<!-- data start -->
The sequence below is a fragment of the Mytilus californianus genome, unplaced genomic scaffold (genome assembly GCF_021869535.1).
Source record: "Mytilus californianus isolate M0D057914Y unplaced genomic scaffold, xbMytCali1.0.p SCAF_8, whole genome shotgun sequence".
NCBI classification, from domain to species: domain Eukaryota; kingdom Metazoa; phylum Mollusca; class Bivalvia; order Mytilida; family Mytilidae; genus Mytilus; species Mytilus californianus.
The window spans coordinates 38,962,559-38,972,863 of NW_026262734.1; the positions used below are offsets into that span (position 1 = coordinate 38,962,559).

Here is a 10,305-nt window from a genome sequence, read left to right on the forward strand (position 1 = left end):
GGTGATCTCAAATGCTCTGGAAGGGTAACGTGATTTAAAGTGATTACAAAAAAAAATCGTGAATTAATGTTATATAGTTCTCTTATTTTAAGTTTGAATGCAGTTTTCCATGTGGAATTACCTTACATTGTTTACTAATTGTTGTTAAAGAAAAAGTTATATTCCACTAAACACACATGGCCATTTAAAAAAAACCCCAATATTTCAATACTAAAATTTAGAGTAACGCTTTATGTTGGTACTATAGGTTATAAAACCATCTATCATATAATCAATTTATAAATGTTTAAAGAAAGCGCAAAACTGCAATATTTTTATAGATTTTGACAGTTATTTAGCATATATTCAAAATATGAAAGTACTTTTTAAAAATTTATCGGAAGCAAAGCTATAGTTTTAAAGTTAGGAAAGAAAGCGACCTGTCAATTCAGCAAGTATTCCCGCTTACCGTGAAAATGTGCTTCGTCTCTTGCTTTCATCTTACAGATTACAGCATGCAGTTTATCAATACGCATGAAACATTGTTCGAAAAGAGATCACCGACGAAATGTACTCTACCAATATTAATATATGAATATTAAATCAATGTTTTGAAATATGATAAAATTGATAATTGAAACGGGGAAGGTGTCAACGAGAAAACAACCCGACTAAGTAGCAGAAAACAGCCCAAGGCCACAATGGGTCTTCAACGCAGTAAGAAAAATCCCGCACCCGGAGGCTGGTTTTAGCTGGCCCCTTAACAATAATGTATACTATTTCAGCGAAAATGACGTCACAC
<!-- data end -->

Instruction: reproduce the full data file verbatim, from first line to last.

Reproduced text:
The sequence below is a fragment of the Mytilus californianus genome, unplaced genomic scaffold (genome assembly GCF_021869535.1).
Source record: "Mytilus californianus isolate M0D057914Y unplaced genomic scaffold, xbMytCali1.0.p SCAF_8, whole genome shotgun sequence".
NCBI classification, from domain to species: domain Eukaryota; kingdom Metazoa; phylum Mollusca; class Bivalvia; order Mytilida; family Mytilidae; genus Mytilus; species Mytilus californianus.
The window spans coordinates 38,962,559-38,972,863 of NW_026262734.1; the positions used below are offsets into that span (position 1 = coordinate 38,962,559).

Here is a 10,305-nt window from a genome sequence, read left to right on the forward strand (position 1 = left end):
GGTGATCTCAAATGCTCTGGAAGGGTAACGTGATTTAAAGTGATTACAAAAAAAAATCGTGAATTAATGTTATATAGTTCTCTTATTTTAAGTTTGAATGCAGTTTTCCATGTGGAATTACCTTACATTGTTTACTAATTGTTGTTAAAGAAAAAGTTATATTCCACTAAACACACATGGCCATTTAAAAAAAACCCCAATATTTCAATACTAAAATTTAGAGTAACGCTTTATGTTGGTACTATAGGTTATAAAACCATCTATCATATAATCAATTTATAAATGTTTAAAGAAAGCGCAAAACTGCAATATTTTTATAGATTTTGACAGTTATTTAGCATATATTCAAAATATGAAAGTACTTTTTAAAAATTTATCGGAAGCAAAGCTATAGTTTTAAAGTTAGGAAAGAAAGCGACCTGTCAATTCAGCAAGTATTCCCGCTTACCGTGAAAATGTGCTTCGTCTCTTGCTTTCATCTTACAGATTACAGCATGCAGTTTATCAATACGCATGAAACATTGTTCGAAAAGAGATCACCGACGAAATGTACTCTACCAATATTAATATATGAATATTAAATCAATGTTTTGAAATATGATAAAATTGATAATTGAAACGGGGAAGGTGTCAACGAGAAAACAACCCGACTAAGTAGCAGAAAACAGCCCAAGGCCACAATGGGTCTTCAACGCAGTAAGAAAAATCCCGCACCCGGAGGCTGGTTTTAGCTGGCCCCTTAACAATAATGTATACTATTTCAGCGAAAATGACGTCACAC